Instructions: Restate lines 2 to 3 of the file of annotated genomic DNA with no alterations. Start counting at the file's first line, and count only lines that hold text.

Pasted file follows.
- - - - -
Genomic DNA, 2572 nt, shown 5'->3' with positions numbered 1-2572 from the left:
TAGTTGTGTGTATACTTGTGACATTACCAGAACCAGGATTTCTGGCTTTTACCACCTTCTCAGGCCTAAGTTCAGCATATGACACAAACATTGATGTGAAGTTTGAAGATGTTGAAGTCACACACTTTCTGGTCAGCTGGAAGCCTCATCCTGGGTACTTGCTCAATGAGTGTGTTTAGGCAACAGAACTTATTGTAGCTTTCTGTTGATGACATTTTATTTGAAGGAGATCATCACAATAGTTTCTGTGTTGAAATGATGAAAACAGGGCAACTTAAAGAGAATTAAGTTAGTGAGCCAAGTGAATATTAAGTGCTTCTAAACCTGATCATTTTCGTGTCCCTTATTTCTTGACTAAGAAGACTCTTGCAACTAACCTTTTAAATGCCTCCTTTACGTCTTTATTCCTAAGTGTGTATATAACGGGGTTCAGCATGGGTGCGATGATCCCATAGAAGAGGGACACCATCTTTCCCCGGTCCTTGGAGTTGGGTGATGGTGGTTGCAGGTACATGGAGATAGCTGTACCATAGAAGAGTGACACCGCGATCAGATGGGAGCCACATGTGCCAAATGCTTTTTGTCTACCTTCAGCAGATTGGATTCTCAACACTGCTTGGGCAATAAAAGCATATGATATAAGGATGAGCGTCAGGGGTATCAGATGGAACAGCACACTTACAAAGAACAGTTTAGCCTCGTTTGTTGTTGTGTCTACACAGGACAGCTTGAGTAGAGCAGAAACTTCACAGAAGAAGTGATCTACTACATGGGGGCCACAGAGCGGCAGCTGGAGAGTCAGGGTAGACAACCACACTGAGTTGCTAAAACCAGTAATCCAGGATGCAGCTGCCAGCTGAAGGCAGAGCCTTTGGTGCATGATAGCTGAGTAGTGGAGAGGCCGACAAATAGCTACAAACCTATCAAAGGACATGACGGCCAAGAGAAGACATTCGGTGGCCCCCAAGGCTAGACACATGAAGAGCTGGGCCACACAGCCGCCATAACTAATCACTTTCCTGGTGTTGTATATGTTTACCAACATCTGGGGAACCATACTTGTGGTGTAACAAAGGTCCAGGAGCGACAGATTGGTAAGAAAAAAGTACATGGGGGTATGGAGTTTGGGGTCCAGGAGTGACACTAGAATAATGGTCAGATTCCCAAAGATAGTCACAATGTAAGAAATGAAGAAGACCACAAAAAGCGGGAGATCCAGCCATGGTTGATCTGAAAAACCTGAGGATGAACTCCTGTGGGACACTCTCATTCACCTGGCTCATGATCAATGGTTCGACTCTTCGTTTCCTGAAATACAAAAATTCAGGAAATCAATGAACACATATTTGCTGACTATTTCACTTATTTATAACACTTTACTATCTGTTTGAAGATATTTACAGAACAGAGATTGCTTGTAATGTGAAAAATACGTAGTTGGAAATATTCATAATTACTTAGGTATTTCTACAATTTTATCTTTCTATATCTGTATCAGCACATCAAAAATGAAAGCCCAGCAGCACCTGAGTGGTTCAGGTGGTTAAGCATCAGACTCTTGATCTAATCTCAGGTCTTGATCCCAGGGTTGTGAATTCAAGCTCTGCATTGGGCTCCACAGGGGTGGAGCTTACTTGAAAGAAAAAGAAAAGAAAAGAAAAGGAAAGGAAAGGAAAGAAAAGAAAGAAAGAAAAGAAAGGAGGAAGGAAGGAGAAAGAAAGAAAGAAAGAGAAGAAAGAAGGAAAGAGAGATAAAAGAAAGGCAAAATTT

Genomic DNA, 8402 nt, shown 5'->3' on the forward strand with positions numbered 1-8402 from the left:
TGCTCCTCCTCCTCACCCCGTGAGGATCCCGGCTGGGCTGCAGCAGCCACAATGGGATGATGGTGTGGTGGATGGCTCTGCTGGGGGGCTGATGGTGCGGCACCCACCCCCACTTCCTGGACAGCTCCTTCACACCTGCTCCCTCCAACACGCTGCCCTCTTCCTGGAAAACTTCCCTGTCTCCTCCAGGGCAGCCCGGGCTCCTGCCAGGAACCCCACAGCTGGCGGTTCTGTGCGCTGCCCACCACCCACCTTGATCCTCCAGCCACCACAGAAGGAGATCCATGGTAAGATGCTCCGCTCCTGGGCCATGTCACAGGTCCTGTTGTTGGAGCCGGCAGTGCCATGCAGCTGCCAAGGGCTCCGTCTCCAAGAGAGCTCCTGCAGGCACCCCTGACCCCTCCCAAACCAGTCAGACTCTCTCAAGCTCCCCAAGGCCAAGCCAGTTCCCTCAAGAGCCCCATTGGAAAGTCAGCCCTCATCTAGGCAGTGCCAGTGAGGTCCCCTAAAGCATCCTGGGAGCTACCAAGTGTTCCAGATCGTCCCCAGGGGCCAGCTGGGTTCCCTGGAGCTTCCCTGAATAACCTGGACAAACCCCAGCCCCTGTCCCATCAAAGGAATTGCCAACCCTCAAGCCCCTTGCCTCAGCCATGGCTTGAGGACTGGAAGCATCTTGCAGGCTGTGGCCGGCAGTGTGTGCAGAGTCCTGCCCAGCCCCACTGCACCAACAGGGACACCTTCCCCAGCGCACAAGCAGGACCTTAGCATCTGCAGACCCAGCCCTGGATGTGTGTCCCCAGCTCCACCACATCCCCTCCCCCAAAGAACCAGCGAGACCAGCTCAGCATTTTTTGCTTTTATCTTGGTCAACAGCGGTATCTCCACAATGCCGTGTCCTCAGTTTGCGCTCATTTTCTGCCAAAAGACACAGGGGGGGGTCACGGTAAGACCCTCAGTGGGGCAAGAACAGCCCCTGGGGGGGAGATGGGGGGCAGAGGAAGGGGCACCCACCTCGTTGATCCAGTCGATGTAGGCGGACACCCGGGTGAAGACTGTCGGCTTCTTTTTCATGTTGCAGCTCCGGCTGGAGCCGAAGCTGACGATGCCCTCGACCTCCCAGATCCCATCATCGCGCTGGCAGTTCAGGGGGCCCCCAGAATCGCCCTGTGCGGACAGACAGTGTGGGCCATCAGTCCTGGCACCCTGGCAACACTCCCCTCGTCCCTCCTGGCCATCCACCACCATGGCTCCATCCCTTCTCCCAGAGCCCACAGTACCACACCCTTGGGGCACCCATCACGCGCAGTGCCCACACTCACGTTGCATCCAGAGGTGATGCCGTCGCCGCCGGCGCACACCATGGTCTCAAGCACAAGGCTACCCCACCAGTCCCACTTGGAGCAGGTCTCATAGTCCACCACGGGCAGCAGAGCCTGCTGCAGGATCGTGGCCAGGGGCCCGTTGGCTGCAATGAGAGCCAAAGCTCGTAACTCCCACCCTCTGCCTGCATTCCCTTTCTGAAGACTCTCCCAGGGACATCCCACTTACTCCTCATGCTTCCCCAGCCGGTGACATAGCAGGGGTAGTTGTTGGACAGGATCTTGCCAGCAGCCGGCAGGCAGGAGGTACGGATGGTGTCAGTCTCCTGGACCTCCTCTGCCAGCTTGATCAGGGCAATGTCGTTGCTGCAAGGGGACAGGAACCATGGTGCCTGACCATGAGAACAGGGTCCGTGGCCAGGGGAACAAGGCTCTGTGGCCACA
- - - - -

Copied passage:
TAGTTGTGTGTATACTTGTGACATTACCAGAACCAGGATTTCTGGCTTTTACCACCTTCTCAGGCCTAAGTTCAGCATATGACACAAACATTGATGTGAAGTTTGAAGATGTTGAAGTCACACACTTTCTGGTCAGCTGGAAGCCTCATCCTGGGTACTTGCTCAATGAGTGTGTTTAGGCAACAGAACTTATTGTAGCTTTCTGTTGATGACATTTTATTTGAAGGAGATCATCACAATAGTTTCTGTGTTGAAATGATGAAAACAGGGCAACTTAAAGAGAATTAAGTTAGTGAGCCAAGTGAATATTAAGTGCTTCTAAACCTGATCATTTTCGTGTCCCTTATTTCTTGACTAAGAAGACTCTTGCAACTAACCTTTTAAATGCCTCCTTTACGTCTTTATTCCTAAGTGTGTATATAACGGGGTTCAGCATGGGTGCGATGATCCCATAGAAGAGGGACACCATCTTTCCCCGGTCCTTGGAGTTGGGTGATGGTGGTTGCAGGTACATGGAGATAGCTGTACCATAGAAGAGTGACACCGCGATCAGATGGGAGCCACATGTGCCAAATGCTTTTTGTCTACCTTCAGCAGATTGGATTCTCAACACTGCTTGGGCAATAAAAGCATATGATATAAGGATGAGCGTCAGGGGTATCAGATGGAACAGCACACTTACAAAGAACAGTTTAGCCTCGTTTGTTGTTGTGTCTACACAGGACAGCTTGAGTAGAGCAGAAACTTCACAGAAGAAGTGATCTACTACATGGGGGCCACAGAGCGGCAGCTGGAGAGTCAGGGTAGACAACCACACTGAGTTGCTAAAACCAGTAATCCAGGATGCAGCTGCCAGCTGAAGGCAGAGCCTTTGGTGCATGATAGCTGAGTAGTGGAGAGGCCGACAAATAGCTACAAACCTATCAAAGGACATGACGGCCAAGAGAAGACATTCGGTGGCCCCCAAGGCTAGACACATGAAGAGCTGGGCCACACAGCCGCCATAACTAATCACTTTCCTGGTGTTGTATATGTTTACCAACATCTGGGGAACCATACTTGTGGTGTAACAAAGGTCCAGGAGCGACAGATTGGTAAGAAAAAAGTACATGGGGGTATGGAGTTTGGGGTCCAGGAGTGACACTAGAATAATGGTCAGATTCCCAAAGATAGTCACAATGTAAGAAATGAAGAAGACCACAAAAAGCGGGAGATCCAGCCATGGTTGATCTGAAAAACCTGAGGATGAACTCCTGTGGGACACTCTCATTCACCTGGCTCATGATCAATGGTTCGACTCTTCGTTTCCTGAAATACAAAAATTCAGGAAATCAATGAACACATATTTGCTGACTATTTCACTTATTTATAACACTTTACTATCTGTTTGAAGATATTTACAGAACAGAGATTGCTTGTAATGTGAAAAATACGTAGTTGGAAATATTCATAATTACTTAGGTATTTCTACAATTTTATCTTTCTATATCTGTATCAGCACATCAAAAATGAAAGCCCAGCAGCACCTGAGTGGTTCAGGTGGTTAAGCATCAGACTCTTGATCTAATCTCAGGTCTTGATCCCAGGGTTGTGAATTCAAGCTCTGCATTGGGCTCCACAGGGGTGGAGCTTACTTGAAAGAAAAAGAAAAGAAAAGAAAAGGAAAGGAAAGGAAAGAAAAGAAAGAAAGAAAAGAAAGGAGGAAGGAAGGAGAAAGAAAGAAAGAAAGAGAAGAAAGAAGGAAAGAGAGATAAAAGAAAGGCAAAATTT

Genomic DNA, 8402 nt, shown 5'->3' on the forward strand with positions numbered 1-8402 from the left: